Sunday, September 7, 2014

Sheltering our kids (googling stun grenades)

Overall, I haven't jumped into too many topics that are tough with the kids.  Natalie is 7 1/2 and though she gets it that there are "mean" people in the world and that bad things happen, I somehow have wanted her to believe there is mostly good and beautiful around her.   And in order to do that, I try to shelter her from some of the harsh realities, suffering, evil, and desperate pain in the world around her.  We read children's book that talk about big topics that can be scary for children but often when they are presented in away that children can understand, I find she is less overwhelmed and scared.

Despite all my best intentions, I can't always shelter her from all of the pain, suffering, tragedy and the truly evil things people can do to each other.  I realized this last spring, shortly before school let out here in Tanzania.  It had been a normal day, the girls were all at school.  I was sitting in the same place I am right now, when I started hearing "booms".  I ignored them at first, thinking maybe they were fireworks.  But they continued and I had to admit to myself that they seemed much louder than the normal firework.  The thought "bomb" crossed my mind, but I didn't give it much attention.

Soon I began receiving texts from friends explaining that there were street riots happening in town over the police trying to physically remove street vendors off the streets (we live close to the center of town) and I should stay home for now.  I learned that tear gas was being used.  That still didn't explain all the "booms" that continued to go on. I also thought of one of our girls that was across the town in preschool, not in the main school that was close to our house where the other three girls went to school.  I made the decision to go get her early.  As I was waiting for the taxi to come, a friend wrote and told me the loud booming noises were from "stun grenades".  I had no idea what they were and googled them.  I learned they were non-lethal grenades and used with tear gas sometimes.  I was grateful for that information, because though I still startled with every boom I heard and knew it meant people were hurt and scared (which in and of itself was awful), I knew at least that people were not being bombed and killed.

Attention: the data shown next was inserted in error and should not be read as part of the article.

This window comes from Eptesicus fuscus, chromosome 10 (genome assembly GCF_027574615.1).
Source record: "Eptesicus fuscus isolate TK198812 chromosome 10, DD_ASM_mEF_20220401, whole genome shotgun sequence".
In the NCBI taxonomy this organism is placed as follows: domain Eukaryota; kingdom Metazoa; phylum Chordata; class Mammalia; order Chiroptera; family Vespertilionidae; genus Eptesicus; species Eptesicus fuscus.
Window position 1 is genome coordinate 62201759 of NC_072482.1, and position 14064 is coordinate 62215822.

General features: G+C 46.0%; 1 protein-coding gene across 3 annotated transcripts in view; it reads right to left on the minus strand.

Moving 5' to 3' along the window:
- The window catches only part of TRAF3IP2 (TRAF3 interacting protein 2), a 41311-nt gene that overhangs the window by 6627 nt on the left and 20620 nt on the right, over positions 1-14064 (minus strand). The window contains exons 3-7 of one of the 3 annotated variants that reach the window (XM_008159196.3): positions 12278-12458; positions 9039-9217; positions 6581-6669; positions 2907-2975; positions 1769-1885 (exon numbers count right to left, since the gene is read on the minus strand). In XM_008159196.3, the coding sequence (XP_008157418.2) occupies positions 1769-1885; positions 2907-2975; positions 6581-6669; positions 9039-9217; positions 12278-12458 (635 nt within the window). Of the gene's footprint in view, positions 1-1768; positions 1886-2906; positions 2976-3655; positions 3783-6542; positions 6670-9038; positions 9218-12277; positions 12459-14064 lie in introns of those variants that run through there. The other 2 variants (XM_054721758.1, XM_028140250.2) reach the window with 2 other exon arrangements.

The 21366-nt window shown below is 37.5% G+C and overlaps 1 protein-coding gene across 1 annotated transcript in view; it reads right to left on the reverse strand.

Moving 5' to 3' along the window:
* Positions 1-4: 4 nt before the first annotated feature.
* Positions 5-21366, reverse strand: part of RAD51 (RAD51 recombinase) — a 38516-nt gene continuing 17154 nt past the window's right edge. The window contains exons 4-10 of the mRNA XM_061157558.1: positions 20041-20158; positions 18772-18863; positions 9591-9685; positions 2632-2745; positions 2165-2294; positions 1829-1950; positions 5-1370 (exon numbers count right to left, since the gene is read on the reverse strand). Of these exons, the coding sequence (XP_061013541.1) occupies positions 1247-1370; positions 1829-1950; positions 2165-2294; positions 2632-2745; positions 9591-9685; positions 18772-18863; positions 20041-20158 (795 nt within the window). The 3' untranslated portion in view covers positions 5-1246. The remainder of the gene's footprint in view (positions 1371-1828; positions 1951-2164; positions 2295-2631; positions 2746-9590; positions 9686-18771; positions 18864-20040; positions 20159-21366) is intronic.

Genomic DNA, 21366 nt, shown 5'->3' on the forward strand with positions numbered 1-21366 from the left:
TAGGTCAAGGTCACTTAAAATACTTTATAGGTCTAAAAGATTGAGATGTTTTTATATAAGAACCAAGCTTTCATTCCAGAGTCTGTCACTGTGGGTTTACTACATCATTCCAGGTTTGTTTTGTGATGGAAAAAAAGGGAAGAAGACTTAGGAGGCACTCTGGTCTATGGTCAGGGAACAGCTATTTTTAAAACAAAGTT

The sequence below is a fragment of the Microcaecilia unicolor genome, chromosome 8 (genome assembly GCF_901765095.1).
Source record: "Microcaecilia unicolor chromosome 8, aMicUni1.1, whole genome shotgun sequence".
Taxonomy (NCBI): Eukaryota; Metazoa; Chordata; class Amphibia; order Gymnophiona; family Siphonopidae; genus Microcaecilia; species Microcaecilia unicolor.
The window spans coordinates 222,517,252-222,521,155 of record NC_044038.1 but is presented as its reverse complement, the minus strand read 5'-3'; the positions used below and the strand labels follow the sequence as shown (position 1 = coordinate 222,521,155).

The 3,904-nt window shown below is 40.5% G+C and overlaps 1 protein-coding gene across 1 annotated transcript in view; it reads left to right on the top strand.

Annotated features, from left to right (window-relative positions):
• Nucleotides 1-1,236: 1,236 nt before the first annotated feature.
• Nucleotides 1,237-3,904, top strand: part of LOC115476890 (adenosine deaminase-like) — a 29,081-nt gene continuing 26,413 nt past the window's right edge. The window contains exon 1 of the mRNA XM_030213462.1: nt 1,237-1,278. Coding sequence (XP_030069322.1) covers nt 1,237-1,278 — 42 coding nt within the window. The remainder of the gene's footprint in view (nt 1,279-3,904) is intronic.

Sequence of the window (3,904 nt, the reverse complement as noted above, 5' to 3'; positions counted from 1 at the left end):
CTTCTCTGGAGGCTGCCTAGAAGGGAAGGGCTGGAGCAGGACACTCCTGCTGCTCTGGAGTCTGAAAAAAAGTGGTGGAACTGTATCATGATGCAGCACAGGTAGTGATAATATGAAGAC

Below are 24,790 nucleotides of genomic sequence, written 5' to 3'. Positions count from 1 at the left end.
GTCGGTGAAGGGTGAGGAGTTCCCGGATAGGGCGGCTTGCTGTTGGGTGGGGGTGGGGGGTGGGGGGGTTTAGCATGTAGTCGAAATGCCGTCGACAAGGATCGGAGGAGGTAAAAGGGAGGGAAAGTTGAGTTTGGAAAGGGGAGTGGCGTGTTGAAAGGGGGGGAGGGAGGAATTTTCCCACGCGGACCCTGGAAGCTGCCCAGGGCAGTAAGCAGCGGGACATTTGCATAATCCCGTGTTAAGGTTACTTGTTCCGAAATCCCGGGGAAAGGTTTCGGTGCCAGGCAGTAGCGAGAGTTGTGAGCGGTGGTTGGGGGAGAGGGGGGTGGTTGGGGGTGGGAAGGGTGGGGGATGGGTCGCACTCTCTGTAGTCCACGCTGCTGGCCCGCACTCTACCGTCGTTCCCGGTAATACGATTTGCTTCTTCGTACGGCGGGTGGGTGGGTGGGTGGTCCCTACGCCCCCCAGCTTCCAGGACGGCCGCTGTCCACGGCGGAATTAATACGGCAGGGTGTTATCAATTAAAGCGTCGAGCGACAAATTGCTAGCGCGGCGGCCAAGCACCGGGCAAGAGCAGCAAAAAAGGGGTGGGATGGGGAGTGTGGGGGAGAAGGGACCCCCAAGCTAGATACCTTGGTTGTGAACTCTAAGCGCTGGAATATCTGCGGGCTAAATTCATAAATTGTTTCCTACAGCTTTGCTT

It was a long day.  Thankfully I was able to get my daughter without problems.  The streets were quiet and other than young men running from the market area we encountered no problems.  It was 10 hours of  loud "booming", though.  The other three girls came home from school in the afternoon, they seemed fine overall, kids are resilient.  But when I asked my oldest daughter about what had been explained to her at school about the noises she told me that she had been told they were "bombs".  I asked her what she thought that meant and she told me she thought people were killing each other.

It struck me that she had sat in class all day thinking people were dying.  I explained to her that though there are bombs that kill people that is not what that noise was today and though people were hurt and scared, people were (hopefully) not being killed.  She was reassured.  And I couldn't help but think about other moms around the world that hear bombs and wonder about their children at school and don't have the assurance google brought to me, that instead of non-lethal means being used, family and friends were dying.  I wondered about the conversations they had with their children about bombs that do kill and what that does to the hearts of little children.

Last week, Natalie again was faced with human cruelty.  We found out the neighbor of a friend had had acid thrown on his face and chest and was in critical condition at the local hospital.  I tried to make sure Natalie wasn't around when it was brought up, but she overheard from someone else a couple days later.  How do you explain to a child why someone would do such an awful act to someone else?  I floundered.  Most of all I was at a loss, because I don't have the answers myself even though I know that evil (sin) exists and the world is a broken place.  Still, on a heart level, I just cannot grasp such cruelty and I don't know how to explain things like this to a child.  And again, I wondered about other mothers and what they are having to explain to their children around the world.

Natalie came home from school with these prayer flags shortly after the street riots last spring.  "I hope Isla never ever get killed buy a bane (bomb)." And, "I hope my dad never ever gets a bad infecssen (infection) ever agan". 


Lately, I have been talking to Natalie a lot about beauty and goodness, the awe-inspiring world we live in.  The God who created it all.  About love and kindness. About helping the person in your path and never withholding forgiveness and grace. About being a person of peace.  I don't know if they are answers, but somehow I find that when my eyes are turned in the direction of a loving God, the world He made, and the love of my family and friends, a peace comes that I cannot explain.  That we are never alone, even in the darkest moments.  Immanuel.






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